_public key_ of Justice. (That is, the independent key storage agency
would have an unusable key, so _they_ couldn't use it themselves.)

* To obtain a usable form of the private key, Justice would have to
get a valid court order, go to the independent storage agency, present
the order, pick up the key, open it with their own _private key_, and
proceed to open mail, read communications, etc.

This is ostensibly the procedure now used for wiretaps.

But the effect on encryption would be chilling:

-would greatly complicate the rapid changing of keys

-would probably be a way to get "unlicensed" crypto programs off the
market (e.g., don't think about using PGP 2.0, as the key registration
authorities would either insist on another algorithm, or would send
the "registration application" to, for example, RSA Data Security for
legal action)

-would undoubtedly require a "fee" (like a driver's license)

-would interfere with the use of digital pseudonyms, anonymous nets (a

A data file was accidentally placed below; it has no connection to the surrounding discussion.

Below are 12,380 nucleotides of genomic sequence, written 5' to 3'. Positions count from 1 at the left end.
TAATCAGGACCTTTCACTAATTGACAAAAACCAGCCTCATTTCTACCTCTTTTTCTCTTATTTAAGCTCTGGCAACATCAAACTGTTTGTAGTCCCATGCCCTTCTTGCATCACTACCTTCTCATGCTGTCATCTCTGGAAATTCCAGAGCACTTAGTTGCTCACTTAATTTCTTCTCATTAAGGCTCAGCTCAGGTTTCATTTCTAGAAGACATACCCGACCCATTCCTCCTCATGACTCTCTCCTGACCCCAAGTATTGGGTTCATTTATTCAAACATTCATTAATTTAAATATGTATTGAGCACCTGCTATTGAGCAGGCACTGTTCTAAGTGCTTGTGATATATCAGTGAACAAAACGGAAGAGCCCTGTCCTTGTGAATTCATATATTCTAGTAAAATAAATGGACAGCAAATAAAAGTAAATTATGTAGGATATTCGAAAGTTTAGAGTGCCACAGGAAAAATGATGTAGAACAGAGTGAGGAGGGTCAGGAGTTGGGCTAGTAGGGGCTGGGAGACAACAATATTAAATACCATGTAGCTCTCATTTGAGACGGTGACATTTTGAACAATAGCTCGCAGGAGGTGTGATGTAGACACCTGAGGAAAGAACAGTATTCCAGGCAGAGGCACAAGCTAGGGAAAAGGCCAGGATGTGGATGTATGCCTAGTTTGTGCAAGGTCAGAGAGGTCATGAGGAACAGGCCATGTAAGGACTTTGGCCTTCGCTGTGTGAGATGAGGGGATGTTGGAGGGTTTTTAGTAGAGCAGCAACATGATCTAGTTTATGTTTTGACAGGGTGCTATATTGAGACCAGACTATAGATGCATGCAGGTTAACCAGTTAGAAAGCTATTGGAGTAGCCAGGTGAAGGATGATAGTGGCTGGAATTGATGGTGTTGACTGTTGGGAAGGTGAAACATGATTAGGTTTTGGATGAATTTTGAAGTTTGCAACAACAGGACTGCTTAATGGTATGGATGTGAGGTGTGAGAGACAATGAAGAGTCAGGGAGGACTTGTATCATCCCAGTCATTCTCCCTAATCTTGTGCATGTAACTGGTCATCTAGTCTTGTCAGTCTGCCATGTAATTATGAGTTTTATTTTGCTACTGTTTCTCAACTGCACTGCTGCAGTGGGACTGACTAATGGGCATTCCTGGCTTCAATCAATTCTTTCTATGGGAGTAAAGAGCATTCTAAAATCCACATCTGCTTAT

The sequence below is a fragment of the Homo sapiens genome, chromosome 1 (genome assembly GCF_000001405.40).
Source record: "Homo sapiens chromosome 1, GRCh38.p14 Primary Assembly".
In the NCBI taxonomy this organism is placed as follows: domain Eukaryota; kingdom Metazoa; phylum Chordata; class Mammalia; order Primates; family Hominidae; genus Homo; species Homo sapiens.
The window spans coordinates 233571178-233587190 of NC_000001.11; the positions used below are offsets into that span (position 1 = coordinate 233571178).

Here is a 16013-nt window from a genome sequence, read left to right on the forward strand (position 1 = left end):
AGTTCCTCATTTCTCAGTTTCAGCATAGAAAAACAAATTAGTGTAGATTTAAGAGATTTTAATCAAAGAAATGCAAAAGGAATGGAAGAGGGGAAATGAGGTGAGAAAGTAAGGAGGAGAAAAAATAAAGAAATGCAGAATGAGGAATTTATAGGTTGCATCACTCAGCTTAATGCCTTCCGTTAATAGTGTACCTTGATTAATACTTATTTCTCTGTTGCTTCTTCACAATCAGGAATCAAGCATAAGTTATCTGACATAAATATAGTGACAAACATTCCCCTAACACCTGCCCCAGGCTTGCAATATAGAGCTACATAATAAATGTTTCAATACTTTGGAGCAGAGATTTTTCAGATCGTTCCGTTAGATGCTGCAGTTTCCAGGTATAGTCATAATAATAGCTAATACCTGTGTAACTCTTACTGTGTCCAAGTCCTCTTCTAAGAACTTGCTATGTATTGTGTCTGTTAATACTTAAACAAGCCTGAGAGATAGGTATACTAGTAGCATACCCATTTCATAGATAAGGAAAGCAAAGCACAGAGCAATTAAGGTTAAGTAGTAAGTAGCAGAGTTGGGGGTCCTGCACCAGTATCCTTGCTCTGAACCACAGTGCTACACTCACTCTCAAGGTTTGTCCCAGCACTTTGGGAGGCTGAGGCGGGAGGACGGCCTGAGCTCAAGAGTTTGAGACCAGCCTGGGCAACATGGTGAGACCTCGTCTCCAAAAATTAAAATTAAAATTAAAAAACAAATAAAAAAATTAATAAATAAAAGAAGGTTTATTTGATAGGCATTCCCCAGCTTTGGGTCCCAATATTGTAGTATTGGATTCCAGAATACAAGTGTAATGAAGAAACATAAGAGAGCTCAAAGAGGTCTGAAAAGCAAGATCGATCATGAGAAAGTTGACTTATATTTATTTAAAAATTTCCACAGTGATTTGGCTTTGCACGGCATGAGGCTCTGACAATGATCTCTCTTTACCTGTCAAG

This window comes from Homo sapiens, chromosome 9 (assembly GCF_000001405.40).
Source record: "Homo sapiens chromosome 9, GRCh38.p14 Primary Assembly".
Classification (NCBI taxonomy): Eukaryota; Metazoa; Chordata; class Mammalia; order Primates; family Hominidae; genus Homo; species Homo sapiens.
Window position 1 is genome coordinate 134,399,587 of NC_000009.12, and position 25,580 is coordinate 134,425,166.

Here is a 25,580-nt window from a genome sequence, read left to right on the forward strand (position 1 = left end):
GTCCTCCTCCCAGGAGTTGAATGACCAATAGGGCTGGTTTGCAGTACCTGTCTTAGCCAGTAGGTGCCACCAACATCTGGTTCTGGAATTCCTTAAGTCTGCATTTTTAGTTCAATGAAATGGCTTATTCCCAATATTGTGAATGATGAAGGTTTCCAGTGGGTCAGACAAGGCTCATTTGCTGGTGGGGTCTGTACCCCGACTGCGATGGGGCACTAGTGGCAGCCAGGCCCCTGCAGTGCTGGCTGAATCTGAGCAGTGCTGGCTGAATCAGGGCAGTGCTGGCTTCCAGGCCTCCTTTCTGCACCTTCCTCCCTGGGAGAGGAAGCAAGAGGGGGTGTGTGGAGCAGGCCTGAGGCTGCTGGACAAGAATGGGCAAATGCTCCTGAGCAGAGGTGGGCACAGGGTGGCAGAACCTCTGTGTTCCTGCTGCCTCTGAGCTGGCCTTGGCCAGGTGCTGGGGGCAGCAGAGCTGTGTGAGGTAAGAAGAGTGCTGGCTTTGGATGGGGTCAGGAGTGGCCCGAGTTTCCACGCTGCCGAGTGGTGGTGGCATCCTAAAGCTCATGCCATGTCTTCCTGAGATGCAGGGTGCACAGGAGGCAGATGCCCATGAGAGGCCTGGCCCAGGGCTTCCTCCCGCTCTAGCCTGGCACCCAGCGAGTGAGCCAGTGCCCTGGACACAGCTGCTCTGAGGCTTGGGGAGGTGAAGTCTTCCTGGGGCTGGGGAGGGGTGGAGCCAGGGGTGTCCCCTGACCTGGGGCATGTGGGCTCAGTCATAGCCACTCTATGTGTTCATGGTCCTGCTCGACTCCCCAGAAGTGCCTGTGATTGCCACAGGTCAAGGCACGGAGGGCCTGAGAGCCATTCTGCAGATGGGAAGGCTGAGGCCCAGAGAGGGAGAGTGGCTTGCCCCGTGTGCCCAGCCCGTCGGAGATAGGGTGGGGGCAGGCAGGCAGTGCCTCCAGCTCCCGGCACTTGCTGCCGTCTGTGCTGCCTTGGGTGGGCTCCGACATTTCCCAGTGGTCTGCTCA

la Chaum's "DC Net" proposal, which some of us are exploring now), and
digital money

-would establish the precedent that private communications are not
legal, that copies of all private communications must be placed in
escrow with the government

Registering keys is no different than, for example, requiring a permit
for every public utterance or for registering typewriters, modems,
computers, fax machines, and copiers. Or banning the use of sealed
envelopes for mail. In Phil Zimmerman's great words, it would be like
requiring all mail to be sent on postcards.

My suspicion, which Prof. Denning will presumably comment on if she's
reading this, is that the government folks have come to understand the
profound implications of modern crypto and are looking for approaches
to head off the coming sea changes. Granted, there are serious
national security threats in using modern crypto methods, but there